A Veteran Dies by Suicide Every 80 Minutes, VA Estimates

Photo courtesy of DCoE website.

“America is losing its battle against suicide by veterans and service members. And, as more troops return from deployment, the risk will only grow.”  – That’s the conclusion of a policy brief from the Center for New Security.

The authors, Dr. Margaret C. Harrell and Nancy Berglass, acknowledge there’s a lack of current data to determine veteran suicide rates accurately. But, they cite an estimate from a Department of Veterans’ Affairs March 2010 Fact Sheet:  a veteran dies by suicide every 80 minutes.

An active duty military service member commits suicide every 36 hours according to a Department of Defense report that looked at suicides from 2005 to 2010 among service members in the Air Force, Navy, Coast Guard, Army and Marines.

The briefing paper looks at four things:

  1. Frequency of suicide within the U.S. Military and if it’s related to military service.
  2. Steps the Department of Defense and Veterans Affairs should take to reduce suicides.
  3. Identifies obstacles to reducing suicide rates.
  4. Makes recommendations addressing each obstacle.

You can read the full Center for New American Security policy briefing – Losing the Battle: The Challenge of Military SuicideHERE.


Veterans Helping Veterans: A New Mission for Civilian LIfe

Army Veteran Andrew Berry said his role as a Mission Continues Fellow has restored his sense of "mission and brotherhood" missing since he left active duty in September 2009.

Combat veteran Andrew Berry spent almost six years in the Army in the Infantry, Airborne, Air Assault and then as a sniper. He survived two bullets and eight bomb blasts when deployed to Iraq and Afghanistan, but the last Improvised Explosive Device (IED) left him too injured to continue his military career.

Like many combat veterans, Berry misses the sense of mission and the feeling of brotherhood he experienced while on active-duty.

It took a few years, but he’s found his “mission” in the civilian world thanks to the Mission Continues, an organization founded by a veteran Navy SEAL that emphasizes community service and helps returning veterans use their military training to become civilian leaders.

Berry was in Tampa Tuesday representing Mission Continues at the Home Depot Foundation “Celebration of Service” project – doing repairs and renovations at the K-9s for Veterans facility. It’s one of 200 service projects for veterans nationwide that Home Depot and Mission Continues are completing between Sept. 11th and Nov. 11th.

“I have four young boys at home, so it takes me to be a leader and show my kids that if I can adapt and overcome everything that happened to me, they can do anything,” Berry said.

Nearly 100 volunteers and veterans worked Tuesday to renovate the facilities at Tampa's K-9s for Veterans facility.

Here’s just a short list of what Berry has had to overcome. He is blind in his right eye, deaf, suffers from seizures due to Traumatic Brain Injury (TBI) and Post Traumatic Stress (PTS). His right leg was crushed. He wears a brace proudly. He has three slipped disks and a hematoma on his brain.

“Since I’ve been retired September 09, I’ve had seven friends, seven who served with me in Iraq, that committed suicide and that’s something I don’t never want to hear from someone else,” Berry said adding that he tried to commit suicide twice.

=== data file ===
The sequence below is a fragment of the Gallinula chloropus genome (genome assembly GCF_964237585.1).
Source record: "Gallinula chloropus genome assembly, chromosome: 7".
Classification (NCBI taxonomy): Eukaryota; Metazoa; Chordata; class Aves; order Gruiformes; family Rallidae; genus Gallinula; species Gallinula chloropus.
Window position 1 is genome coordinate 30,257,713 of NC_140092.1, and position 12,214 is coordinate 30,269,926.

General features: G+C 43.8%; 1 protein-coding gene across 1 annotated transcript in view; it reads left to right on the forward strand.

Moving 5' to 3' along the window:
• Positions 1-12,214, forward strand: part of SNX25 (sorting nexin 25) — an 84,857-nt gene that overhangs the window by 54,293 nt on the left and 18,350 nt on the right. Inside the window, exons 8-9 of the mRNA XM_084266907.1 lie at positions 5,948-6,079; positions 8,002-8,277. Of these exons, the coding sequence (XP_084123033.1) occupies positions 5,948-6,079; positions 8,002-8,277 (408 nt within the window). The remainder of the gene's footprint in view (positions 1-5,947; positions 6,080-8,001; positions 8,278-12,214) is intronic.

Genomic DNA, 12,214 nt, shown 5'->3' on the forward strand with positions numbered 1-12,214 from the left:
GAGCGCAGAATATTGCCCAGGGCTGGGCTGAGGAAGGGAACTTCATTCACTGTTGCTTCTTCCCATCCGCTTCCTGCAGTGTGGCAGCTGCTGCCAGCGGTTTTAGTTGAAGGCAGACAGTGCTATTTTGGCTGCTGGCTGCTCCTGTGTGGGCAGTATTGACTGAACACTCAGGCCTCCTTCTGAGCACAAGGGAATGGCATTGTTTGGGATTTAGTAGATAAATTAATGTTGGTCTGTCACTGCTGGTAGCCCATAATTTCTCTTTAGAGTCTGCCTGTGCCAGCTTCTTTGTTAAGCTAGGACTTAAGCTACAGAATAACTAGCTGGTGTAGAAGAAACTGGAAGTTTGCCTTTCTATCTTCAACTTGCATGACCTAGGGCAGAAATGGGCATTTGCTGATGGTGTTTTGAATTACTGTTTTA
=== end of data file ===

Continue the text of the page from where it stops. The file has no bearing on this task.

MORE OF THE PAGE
“For a while, I told my wife the best thing that could have happened to me was dying in Iraq,” Berry said. “I know how much it hurt her. She’s been with me before the military. She’s been with me after.”

Porsche is the service dog of Vietnam Veteran Mike Halley who founded K-9s for Veterans with his wife Pam.

And like many veterans, he said, he “would go back to Iraq in a heartbeat” because he misses having a mission and feels he should be there to support deployed troops.

But by helping with service projects like the K-9s for Veterans renovation, Berry is developing a new “civilian” mission as a veteran helping other veterans.

That’s what motivated Vietnam veteran Mike Halley and his wife Pam to start the K-9s for Veterans program. They say they’ve trained 50 service dogs for 50 veterans over the past three years. Sitting in a wheelchair with his service dog Porsche next to him, Halley thanked the Home Depot volunteers and veterans who came to help fix-up his kennels and surrounding buildings.

A new deck connecting ancillary buildings is one of the many improvements made by the Operation Continues veterans and Home Depot volunteers.

“All of this is for the veterans and we can’t do this without your help,” said a tearful Halley. “When Mission Continues and Home Depot got together, it’s just like God came down here and he’s in this crowd somewhere.”

There were almost 100 volunteers dressed in orange Home Depot t-shirts.Tampa district manager, Pat Dixon offered the crow a pep talk shortly after 8 a.m.

“Ready to have long fun day,” Dixon asked? “We’re here today to make a difference.”

They broke up into teams. One group laid sod and landscaped around the flagpole, others put up fencing while another group laid-down a deck.

Army veteran Berry, despite his leg brace, was ready to grab a hammer and start working, but he was in demand. Touched by his story, volunteers kept approaching him, wanting to talk and to thank him for his service.

“I know my place now is here helping other guys,” Berry said, “because not every person can understand where a veteran is coming from.”

Berry’s favorite saying is one he learned in the military – Adapt and Overcome – and he’s now applying it to his civilian life.

%d bloggers like this: